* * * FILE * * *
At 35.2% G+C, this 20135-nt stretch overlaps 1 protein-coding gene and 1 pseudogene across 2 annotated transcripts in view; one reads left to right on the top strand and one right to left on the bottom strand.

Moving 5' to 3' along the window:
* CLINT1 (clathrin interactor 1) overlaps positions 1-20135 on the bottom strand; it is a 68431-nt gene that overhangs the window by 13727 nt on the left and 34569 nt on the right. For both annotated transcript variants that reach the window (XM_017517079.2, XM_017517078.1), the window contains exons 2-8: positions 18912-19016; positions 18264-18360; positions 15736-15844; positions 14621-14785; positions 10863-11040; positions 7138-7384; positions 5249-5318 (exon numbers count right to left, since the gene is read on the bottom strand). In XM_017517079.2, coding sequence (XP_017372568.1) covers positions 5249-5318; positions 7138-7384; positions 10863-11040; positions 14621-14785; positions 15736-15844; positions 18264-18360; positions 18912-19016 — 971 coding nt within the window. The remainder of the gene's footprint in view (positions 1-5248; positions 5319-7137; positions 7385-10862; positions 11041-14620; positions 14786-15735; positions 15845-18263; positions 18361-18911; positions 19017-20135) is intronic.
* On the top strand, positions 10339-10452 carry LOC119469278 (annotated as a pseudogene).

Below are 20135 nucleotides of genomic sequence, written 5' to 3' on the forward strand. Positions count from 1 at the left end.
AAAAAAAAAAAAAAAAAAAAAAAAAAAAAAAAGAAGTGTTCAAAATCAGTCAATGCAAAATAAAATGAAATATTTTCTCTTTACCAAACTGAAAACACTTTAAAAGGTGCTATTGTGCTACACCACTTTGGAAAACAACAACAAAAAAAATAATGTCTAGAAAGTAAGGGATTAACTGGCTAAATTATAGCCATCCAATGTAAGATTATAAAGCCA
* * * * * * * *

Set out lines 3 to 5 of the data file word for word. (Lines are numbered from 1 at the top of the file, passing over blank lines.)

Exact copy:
* CLINT1 (clathrin interactor 1) overlaps positions 1-20135 on the bottom strand; it is a 68431-nt gene that overhangs the window by 13727 nt on the left and 34569 nt on the right. For both annotated transcript variants that reach the window (XM_017517079.2, XM_017517078.1), the window contains exons 2-8: positions 18912-19016; positions 18264-18360; positions 15736-15844; positions 14621-14785; positions 10863-11040; positions 7138-7384; positions 5249-5318 (exon numbers count right to left, since the gene is read on the bottom strand). In XM_017517079.2, coding sequence (XP_017372568.1) covers positions 5249-5318; positions 7138-7384; positions 10863-11040; positions 14621-14785; positions 15736-15844; positions 18264-18360; positions 18912-19016 — 971 coding nt within the window. The remainder of the gene's footprint in view (positions 1-5248; positions 5319-7137; positions 7385-10862; positions 11041-14620; positions 14786-15735; positions 15845-18263; positions 18361-18911; positions 19017-20135) is intronic.
* On the top strand, positions 10339-10452 carry LOC119469278 (annotated as a pseudogene).

Below are 20135 nucleotides of genomic sequence, written 5' to 3' on the forward strand. Positions count from 1 at the left end.